We all wish our pets could speak to us. Sometimes we wish for conversation, most of the time, we just want to know if our feline friends need something.
Though we are more familiar with dog language, it can also come in handy to pay a little more attention to what our cats need. Here’s a little guide on what your cat is possibly trying to tell you.
Meowing, purring, and hissing
Cats vocalize a lot, and each meow may mean something different.
A purr may signal comfort and affection, while a yowl may be a sign of distress and a warning before a kitty chooses to fight. Cats may also chirp to greet fellow cats, as well as hiss when they’re feeling threatened or frightened. If you hear a cat hiss, coupled with bared fangs and narrowed eyes, it might be time to back away.
It’s important to be able to distinguish between each type of meow because cats generally are less expressive than dogs, which may make it harder for us to understand what they want to say.
Body language in the eyes, tail, and ears
Like dogs, cats can also be read through their specific body language.
Have you ever noticed our feline pals to be a little mischievous? Knocking down things from your counter or shelves can be their way of telling you they’re bored and want attention. Catloafing, or when cats fold up their limbs under themselves like a bread loaf, is actually a sign of content and relaxation; alternatively, it may be your kitty trying to stay warm!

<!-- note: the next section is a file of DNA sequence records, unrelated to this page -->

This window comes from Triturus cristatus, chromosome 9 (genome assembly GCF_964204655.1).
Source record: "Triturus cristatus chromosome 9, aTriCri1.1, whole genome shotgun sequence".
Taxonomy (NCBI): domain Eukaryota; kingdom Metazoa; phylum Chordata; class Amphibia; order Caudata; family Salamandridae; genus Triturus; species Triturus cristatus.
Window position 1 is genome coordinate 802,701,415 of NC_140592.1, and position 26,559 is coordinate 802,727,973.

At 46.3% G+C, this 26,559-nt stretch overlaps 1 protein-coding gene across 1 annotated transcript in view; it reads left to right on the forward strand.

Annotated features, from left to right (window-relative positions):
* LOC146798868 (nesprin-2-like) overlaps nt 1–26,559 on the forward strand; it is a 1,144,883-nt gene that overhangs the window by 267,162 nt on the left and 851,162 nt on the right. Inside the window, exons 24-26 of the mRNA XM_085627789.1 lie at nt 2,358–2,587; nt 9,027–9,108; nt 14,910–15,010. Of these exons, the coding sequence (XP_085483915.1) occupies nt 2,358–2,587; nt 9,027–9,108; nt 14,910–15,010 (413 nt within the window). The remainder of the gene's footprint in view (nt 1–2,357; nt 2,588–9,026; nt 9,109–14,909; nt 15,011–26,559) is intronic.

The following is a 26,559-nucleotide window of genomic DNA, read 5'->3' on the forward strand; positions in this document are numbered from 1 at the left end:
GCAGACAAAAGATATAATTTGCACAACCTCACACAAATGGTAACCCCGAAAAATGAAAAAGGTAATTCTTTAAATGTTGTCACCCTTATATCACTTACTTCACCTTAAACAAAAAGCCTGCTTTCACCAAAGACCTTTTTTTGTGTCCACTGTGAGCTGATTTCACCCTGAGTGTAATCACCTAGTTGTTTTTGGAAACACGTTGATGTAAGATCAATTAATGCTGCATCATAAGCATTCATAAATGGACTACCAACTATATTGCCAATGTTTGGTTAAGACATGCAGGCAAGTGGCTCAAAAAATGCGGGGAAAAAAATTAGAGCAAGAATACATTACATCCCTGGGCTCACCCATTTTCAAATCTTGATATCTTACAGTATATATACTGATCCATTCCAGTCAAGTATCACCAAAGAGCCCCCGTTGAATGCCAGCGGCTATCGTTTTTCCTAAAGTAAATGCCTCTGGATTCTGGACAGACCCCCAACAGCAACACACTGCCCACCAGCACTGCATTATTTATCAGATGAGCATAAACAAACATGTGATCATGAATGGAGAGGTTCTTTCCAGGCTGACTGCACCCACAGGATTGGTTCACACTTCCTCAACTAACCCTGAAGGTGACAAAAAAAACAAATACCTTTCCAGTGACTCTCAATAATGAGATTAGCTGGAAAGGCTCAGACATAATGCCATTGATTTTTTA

Beware for changes in eye dilation, tail wagging, and ear direction. Unlike dogs, if a cat is furiously wagging its tail, it may mean it is overstimulated or frustrated. Ears slanted downwards with wide eyes may signal a nervous and anxious pet.
Nose-rubbing, kneading, and grooming
These may all be signs of affection of your cat towards you.
Nose-rubbing, or when a cat rubs its nose on you, may be a cat “claiming” you, while kneading may point to contentment. Cats will also often groom themselves, and sometimes even you to show a bit of love.
Cats can arch their back against you to show trust and a deep bond. This will look and feel very different to the aggressive arched back, so embrace it!
There are a million things that cats may want to tell us as humans and owners. Though it may be hard to figure out exactly what they want to say, we can still try our best to keep learning their behaviors and mannerisms. They would probably really appreciate it!